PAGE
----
Tips & Advice for a Brand New RN Starting Out in Pediatric Med/Surg
- 0After graduating in May & passing the NCLEX-RN in June, I am scheduled to start working as a nurse on a med/surg floor in a pediatric hospital next week. I am extremely enthusiastic about finally beginning my career & I am very optimistic that peds is where I am meant to be. I love kids, although I don't have any of my own. I used to babysit when I was younger & I worked as a Child Care Provider at a day care (for a class of 2 year olds) & I loved every minute.
Unfortunately, my school only focused on adult care, so I am completely unfamiliar with pediatric nursing care. I would appreciate any help regarding anything about peds, med/surg, or starting out as a new nurse. What are some things you wished someone would have told you? What are some tricks or techniques that you couldn't live without in peds?
- 2Oct 18, '12 by MissDardenRNI never worked in Peds Med-Surg but I did work in Peds Psych as a new grad. Best advice I have for you is be patient with the families. They can be something else at times but it is their baby that is under your care and they are concerned. Pay special attention to the medication doses (especially the high-risk drugs). Keeping a drug reference book near by is always a must especially if your facility doesn't have computer references etc. There is nothing like having a family asking you about a med and you have the deer in the headlight look. NEVER tell the family "I don't know". They lose confidence in you as the care provider. Something like, "I will double check on that so that I can provide you the most accurate information" or provide them handouts in response to their question is a good idea. And ASK QUESTIONS! If you are unsure, take the safe route and ask somebody!
- 0Wow. Great advice! Thank you! I'm afraid that learning to communicate effectively with patient families will be my greatest challenge. I completely understand their concerns. After all, I am caring for their most precious loved one. Thanks again! I will have to remember these.
- 2Oct 18, '12 by janfrn Asst. AdminCheck out some of the other threads on this forum. Your questions may be answered in them. I recommend these:
And they're just from the first 5 pages of the archives.
- 0Oct 18, '12 by smurfynurseyListen to what the families have to say! I work Peds home health and many of the children that I take care of have very rare diseases. Parents are the experts on their children and if they say something doesn't work, trust them! Same thing goes if they say their child doesn't "look right" - they know and can many times identify the earliest inkling of an emergency that possibly could be avoided.
- 0Oct 26, '12 by nola1202Respiratory failure in kids can be easily missed. They compensate very well for a long time, then poof! Respiratory arrest. I was a new grad who had the wonderful fortune to have a Ward Clerk who was also an experienced CNA who warned me one of my kids respirations were very elevated and she was worried he was "gonna poop out." I called the respiratory therapist, who told me to call the resident, and the kid was transfered to ICU, a few hours later he was intubated.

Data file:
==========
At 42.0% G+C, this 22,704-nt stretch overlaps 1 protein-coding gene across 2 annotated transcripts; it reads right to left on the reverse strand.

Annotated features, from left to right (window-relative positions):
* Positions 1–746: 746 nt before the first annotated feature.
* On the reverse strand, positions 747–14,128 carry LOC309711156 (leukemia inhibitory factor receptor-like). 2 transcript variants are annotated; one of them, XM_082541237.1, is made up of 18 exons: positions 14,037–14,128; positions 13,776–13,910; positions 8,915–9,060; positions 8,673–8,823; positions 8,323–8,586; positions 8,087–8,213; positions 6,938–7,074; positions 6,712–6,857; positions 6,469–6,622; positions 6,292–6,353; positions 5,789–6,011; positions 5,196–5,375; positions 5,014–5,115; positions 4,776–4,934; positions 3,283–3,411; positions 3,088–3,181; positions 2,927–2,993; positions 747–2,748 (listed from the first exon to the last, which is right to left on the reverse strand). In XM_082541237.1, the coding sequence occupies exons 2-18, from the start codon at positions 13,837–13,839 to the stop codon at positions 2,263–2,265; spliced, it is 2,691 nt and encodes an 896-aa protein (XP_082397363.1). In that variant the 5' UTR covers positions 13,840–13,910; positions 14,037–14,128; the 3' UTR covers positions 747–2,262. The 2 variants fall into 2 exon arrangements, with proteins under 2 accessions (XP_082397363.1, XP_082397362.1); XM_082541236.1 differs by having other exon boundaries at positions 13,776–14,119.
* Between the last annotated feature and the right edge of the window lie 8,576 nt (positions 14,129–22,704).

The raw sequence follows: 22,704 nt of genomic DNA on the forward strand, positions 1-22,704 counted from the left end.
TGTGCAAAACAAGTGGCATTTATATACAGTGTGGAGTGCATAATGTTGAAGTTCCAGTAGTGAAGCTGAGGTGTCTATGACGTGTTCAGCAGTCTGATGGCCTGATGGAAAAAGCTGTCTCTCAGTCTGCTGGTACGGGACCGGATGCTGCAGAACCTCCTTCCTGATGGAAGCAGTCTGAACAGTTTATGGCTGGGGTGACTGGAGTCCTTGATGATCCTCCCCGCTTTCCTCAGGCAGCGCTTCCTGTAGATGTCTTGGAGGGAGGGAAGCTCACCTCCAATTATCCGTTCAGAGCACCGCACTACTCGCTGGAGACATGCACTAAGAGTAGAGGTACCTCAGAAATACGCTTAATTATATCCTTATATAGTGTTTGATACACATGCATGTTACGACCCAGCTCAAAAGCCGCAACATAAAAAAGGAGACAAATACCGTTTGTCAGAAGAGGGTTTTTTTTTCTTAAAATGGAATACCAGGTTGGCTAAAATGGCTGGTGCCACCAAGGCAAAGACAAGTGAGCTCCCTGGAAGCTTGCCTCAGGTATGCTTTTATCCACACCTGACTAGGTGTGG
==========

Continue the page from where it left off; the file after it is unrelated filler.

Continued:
Listen to others who have experience and they will save your (and your patient's) behinds.
- 1Oct 28, '12 by PedRN86Familiarize yourself with normal VS for each age (I carried a cue card for the first 8 months in case I was unsure), developmental miletones, and differences in pediatric anatomy (ie airway). Learn all about the common conditions the kids on your ward will have. Whether it's neuro, respiratory, cardiac, or medical, you can bet it will be pretty different from the conditions adults would face on a similar unit.
Become aware that compensatory mechanisms in children often differ from that of adults. With hypovolemic children for instance, we tend to see changes in their heart rate long before changes in blood pressure (in nursing school we learn about shock from an adult perspective). If children are going sour they tend to enter respiratory distress before facing cardiac involvement. This is critical though because they can quickly progress to respiratory arrest then cardiac arrest. Children can quietly continue along until they finally crash - learn what the early signs are to avoid an emergency.
Learn about startegies to assess and perform interventions on children of all different ages (hint: you can't usually reason with the little guys). This will help you immensely in your practice! Try to keep current on popular TV shows and bands. Ask them questions about the things they love and it can help them open up to you.
Pediatric nursing is all about caring for not only the child but the whole family. That child needs the family for comfort and support, the family needs you to for teaching and support, and you will learn so much about that child from the family. Sometimes we are so busy taking care of the kid it is hard being a nurse to the family, especially if they are a challenging/demanding one. Try to give them a time frame where you can talk to them ("I'm just about to start giving out morning medications to my patients. How about in a half hour or so I will come back and we can discuss some of your questions in more detail?"). Give realistic time frames though or you might tick them off!
Seeing you are calm, competent, take time to listen to and address their concerns, and genuinely care about the child goes a long way in starting to build a therapeutic relationship.
Pediatrics is a really special branch of nursing. It is oftentimes challenging and all the while incredibly rewarding. Be confident but humble. We're all learning; it's okay to ask for help We learn something new every day (or 10 things!)
All the best!Last edit by PedRN86 on Oct 28, '12 : Reason: typo